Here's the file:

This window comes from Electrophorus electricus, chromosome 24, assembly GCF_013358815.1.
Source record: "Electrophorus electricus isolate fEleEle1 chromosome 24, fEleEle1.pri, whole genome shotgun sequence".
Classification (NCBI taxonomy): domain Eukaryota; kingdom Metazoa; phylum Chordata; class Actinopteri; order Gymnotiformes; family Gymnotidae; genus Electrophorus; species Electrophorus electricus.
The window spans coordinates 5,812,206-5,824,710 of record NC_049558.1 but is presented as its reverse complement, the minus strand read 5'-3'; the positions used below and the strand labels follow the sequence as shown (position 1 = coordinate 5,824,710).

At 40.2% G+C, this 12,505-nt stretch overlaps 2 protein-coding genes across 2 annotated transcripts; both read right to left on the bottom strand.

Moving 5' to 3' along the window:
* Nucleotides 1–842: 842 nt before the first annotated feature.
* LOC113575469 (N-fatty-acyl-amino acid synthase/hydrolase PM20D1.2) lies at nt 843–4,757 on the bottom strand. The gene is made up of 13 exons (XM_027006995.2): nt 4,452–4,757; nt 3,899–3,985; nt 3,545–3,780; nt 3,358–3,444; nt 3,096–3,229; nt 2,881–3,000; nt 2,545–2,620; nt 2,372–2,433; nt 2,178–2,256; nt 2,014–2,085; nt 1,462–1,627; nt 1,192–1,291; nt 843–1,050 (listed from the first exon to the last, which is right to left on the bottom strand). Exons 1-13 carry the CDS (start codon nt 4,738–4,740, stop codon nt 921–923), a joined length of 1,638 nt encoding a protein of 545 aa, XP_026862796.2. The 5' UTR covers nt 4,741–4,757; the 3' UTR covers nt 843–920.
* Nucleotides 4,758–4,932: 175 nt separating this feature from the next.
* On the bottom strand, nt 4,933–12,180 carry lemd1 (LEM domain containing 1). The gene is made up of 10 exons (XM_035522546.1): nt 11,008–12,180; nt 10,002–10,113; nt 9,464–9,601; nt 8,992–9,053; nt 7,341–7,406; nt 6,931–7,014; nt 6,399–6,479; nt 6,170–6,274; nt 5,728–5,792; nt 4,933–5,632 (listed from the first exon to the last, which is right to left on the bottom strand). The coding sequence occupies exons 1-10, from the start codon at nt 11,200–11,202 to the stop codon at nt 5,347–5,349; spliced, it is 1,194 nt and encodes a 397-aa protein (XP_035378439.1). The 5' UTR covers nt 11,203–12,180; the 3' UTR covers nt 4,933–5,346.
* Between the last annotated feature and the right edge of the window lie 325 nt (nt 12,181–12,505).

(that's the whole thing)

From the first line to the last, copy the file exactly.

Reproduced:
This window comes from Electrophorus electricus, chromosome 24, assembly GCF_013358815.1.
Source record: "Electrophorus electricus isolate fEleEle1 chromosome 24, fEleEle1.pri, whole genome shotgun sequence".
Classification (NCBI taxonomy): domain Eukaryota; kingdom Metazoa; phylum Chordata; class Actinopteri; order Gymnotiformes; family Gymnotidae; genus Electrophorus; species Electrophorus electricus.
The window spans coordinates 5,812,206-5,824,710 of record NC_049558.1 but is presented as its reverse complement, the minus strand read 5'-3'; the positions used below and the strand labels follow the sequence as shown (position 1 = coordinate 5,824,710).

At 40.2% G+C, this 12,505-nt stretch overlaps 2 protein-coding genes across 2 annotated transcripts; both read right to left on the bottom strand.

Moving 5' to 3' along the window:
* Nucleotides 1–842: 842 nt before the first annotated feature.
* LOC113575469 (N-fatty-acyl-amino acid synthase/hydrolase PM20D1.2) lies at nt 843–4,757 on the bottom strand. The gene is made up of 13 exons (XM_027006995.2): nt 4,452–4,757; nt 3,899–3,985; nt 3,545–3,780; nt 3,358–3,444; nt 3,096–3,229; nt 2,881–3,000; nt 2,545–2,620; nt 2,372–2,433; nt 2,178–2,256; nt 2,014–2,085; nt 1,462–1,627; nt 1,192–1,291; nt 843–1,050 (listed from the first exon to the last, which is right to left on the bottom strand). Exons 1-13 carry the CDS (start codon nt 4,738–4,740, stop codon nt 921–923), a joined length of 1,638 nt encoding a protein of 545 aa, XP_026862796.2. The 5' UTR covers nt 4,741–4,757; the 3' UTR covers nt 843–920.
* Nucleotides 4,758–4,932: 175 nt separating this feature from the next.
* On the bottom strand, nt 4,933–12,180 carry lemd1 (LEM domain containing 1). The gene is made up of 10 exons (XM_035522546.1): nt 11,008–12,180; nt 10,002–10,113; nt 9,464–9,601; nt 8,992–9,053; nt 7,341–7,406; nt 6,931–7,014; nt 6,399–6,479; nt 6,170–6,274; nt 5,728–5,792; nt 4,933–5,632 (listed from the first exon to the last, which is right to left on the bottom strand). The coding sequence occupies exons 1-10, from the start codon at nt 11,200–11,202 to the stop codon at nt 5,347–5,349; spliced, it is 1,194 nt and encodes a 397-aa protein (XP_035378439.1). The 5' UTR covers nt 11,203–12,180; the 3' UTR covers nt 4,933–5,346.
* Between the last annotated feature and the right edge of the window lie 325 nt (nt 12,181–12,505).